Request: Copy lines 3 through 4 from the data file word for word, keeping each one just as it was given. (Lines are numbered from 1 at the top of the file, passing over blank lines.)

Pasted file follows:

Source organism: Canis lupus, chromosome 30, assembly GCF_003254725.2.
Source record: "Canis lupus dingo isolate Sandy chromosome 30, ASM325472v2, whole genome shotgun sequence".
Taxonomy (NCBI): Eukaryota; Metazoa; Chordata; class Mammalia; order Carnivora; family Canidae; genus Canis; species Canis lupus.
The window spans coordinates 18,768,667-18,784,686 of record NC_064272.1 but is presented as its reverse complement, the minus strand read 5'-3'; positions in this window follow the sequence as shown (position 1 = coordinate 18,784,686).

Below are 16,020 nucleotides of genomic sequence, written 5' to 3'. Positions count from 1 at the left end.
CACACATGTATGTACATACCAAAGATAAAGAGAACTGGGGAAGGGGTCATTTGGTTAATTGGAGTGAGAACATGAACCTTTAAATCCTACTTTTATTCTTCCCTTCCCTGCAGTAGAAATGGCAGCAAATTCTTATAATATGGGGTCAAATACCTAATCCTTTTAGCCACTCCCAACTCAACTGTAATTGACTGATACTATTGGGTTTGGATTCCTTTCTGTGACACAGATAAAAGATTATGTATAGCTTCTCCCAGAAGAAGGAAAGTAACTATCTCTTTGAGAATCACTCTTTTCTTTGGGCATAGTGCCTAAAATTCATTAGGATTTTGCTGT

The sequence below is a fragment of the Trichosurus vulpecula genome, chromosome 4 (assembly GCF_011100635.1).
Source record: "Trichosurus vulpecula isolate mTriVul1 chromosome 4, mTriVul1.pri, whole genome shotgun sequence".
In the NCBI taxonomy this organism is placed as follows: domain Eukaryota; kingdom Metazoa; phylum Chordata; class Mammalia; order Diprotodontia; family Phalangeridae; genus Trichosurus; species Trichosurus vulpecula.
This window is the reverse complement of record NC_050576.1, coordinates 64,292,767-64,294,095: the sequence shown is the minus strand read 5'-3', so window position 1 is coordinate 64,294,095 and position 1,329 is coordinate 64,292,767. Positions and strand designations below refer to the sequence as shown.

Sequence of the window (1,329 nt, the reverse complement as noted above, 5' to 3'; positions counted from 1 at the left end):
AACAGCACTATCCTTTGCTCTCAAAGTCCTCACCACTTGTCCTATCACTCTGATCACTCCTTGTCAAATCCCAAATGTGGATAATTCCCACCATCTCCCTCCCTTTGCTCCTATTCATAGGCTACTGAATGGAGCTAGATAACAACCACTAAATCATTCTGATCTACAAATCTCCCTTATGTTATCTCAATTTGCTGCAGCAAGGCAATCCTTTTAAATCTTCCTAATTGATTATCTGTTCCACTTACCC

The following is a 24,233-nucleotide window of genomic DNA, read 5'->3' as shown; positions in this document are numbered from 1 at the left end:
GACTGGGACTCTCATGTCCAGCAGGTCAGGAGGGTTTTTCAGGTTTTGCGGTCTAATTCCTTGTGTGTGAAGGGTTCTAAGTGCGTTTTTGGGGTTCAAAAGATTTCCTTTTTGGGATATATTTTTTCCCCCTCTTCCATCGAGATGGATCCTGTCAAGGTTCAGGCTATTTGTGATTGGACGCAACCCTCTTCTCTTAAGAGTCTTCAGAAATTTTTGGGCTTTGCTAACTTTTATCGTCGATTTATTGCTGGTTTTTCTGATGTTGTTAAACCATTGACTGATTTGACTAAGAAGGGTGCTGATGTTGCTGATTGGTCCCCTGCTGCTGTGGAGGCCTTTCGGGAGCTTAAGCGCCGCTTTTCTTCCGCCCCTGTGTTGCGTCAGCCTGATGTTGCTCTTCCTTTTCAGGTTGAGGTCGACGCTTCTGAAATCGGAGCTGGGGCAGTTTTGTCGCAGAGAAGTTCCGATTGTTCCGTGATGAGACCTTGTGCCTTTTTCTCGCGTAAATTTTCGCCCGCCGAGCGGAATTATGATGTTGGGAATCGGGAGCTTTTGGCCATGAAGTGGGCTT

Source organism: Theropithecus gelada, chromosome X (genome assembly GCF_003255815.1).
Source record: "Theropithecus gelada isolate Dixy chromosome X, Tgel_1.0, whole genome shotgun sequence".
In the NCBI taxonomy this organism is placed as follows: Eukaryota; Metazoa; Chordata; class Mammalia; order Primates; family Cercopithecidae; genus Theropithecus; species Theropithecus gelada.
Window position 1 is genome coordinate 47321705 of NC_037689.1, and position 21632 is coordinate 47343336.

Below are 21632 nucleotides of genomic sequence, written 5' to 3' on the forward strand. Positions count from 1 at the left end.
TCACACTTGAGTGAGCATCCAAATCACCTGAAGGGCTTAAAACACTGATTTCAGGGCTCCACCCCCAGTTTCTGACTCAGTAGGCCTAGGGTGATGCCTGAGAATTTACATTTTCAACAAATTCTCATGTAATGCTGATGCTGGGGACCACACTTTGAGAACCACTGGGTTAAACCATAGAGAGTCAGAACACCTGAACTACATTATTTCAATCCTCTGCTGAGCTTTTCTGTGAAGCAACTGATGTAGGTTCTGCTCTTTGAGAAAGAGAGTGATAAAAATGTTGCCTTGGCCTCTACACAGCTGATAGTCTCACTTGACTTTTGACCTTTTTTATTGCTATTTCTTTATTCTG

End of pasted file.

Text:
Taxonomy (NCBI): Eukaryota; Metazoa; Chordata; class Mammalia; order Carnivora; family Canidae; genus Canis; species Canis lupus.
The window spans coordinates 18,768,667-18,784,686 of record NC_064272.1 but is presented as its reverse complement, the minus strand read 5'-3'; positions in this window follow the sequence as shown (position 1 = coordinate 18,784,686).